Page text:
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Fast Radio Bursts: Scientists confirm mysterious signal is coming from space

Scientists have confirmed that the most mysterious signal in the universe is coming from space.

Fast Radio Bursts – the strange signals that are occasionally sent down to Earth – have been pinned down to everything from aliens to a measuring mistake. But researchers have now ruled out the most down-to-Earth explanation, that the signals aren't actually coming from space but from interference on Earth.

New work confirms that the mysterious bursts of radio waves, tracked over ten years, are actually coming from somewhere else in the universe.

Fast Radio Burst, or FRBs, were first found ten years ago. They last for only a fraction of a second but seem to be coming from vast distances away, and are a billion times brighter than anything we've seen in our own Milky Way.

The bizarre signals – and the fact that they appear to line up in a peculiar arrangement, and come from one specific place – have led some to suggest that they might even be messages from aliens.

But others explained them by suggesting that they could be local interference, tricking astronomers into thinking they had found the unusual messages. In 2015, for instance, it emerged that researchers had actually detected their own microwave in one experiment, rather than the mysterious message from aliens they thought they found.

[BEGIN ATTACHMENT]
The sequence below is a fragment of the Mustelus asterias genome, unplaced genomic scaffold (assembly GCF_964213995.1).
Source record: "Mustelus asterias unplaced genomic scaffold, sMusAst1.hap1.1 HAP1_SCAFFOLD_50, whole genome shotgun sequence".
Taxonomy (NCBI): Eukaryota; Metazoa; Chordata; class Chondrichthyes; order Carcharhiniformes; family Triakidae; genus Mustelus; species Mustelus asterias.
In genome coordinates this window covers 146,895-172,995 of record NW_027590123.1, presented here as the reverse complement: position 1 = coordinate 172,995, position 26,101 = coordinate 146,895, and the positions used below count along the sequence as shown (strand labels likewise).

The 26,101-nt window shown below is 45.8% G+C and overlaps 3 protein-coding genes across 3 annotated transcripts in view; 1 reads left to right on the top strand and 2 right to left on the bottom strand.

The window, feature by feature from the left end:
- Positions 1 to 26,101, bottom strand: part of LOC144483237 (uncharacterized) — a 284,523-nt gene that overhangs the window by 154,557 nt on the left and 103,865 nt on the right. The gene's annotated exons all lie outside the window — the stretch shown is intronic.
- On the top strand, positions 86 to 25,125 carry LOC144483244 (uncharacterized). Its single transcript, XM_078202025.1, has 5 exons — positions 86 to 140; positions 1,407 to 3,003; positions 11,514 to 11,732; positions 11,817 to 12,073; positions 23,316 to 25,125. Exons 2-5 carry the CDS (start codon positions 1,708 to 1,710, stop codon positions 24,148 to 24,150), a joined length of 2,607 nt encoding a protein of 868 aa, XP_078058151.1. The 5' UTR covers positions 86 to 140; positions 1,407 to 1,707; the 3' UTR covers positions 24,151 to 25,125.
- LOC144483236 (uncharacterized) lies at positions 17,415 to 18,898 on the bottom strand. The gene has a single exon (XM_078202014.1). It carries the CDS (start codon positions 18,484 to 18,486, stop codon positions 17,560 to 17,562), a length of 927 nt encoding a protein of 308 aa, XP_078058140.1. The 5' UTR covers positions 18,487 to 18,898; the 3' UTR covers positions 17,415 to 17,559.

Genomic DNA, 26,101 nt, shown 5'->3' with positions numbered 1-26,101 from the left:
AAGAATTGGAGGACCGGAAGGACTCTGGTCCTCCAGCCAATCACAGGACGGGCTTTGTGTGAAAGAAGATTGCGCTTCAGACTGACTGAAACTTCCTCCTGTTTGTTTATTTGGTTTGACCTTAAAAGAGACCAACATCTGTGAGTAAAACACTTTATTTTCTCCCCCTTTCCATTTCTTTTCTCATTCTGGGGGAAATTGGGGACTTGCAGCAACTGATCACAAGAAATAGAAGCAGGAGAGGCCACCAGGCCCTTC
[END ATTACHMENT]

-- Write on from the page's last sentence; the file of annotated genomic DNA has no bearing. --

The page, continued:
But the new work proves that the messages do in fact originate outside the Earth's atmosphere. The scientists came to the conclusion after detecting three of the FRBs using the Molonglo radio telescope that sits outside Canberra, in Australia.

That telescope has a huge focal length, which allows it to look at large parts of the sky. That makes it excellent for catching Fast Radio Bursts, which come only intermittently.

Manisha Caleb, a PhD candidate at Australian National University, Swinburne University of Technology and the ARC Centre of Excellence for All-sky Astrophysics (Caastro), confirmed that their messages were extraterrestrial by re-engineering that telescope and sifting through the 1000 TB of data that it provides each day – finding three new Fast Radio Bursts, all of which definitely came from space.

Scientists will now work to further understand where those messages are coming from. One of the bursts has already been pinned down to a specific galaxy, but far more remain mysterious – and the Molonglo telescope is expected to find the source of more bursts in the future.

Independent News Service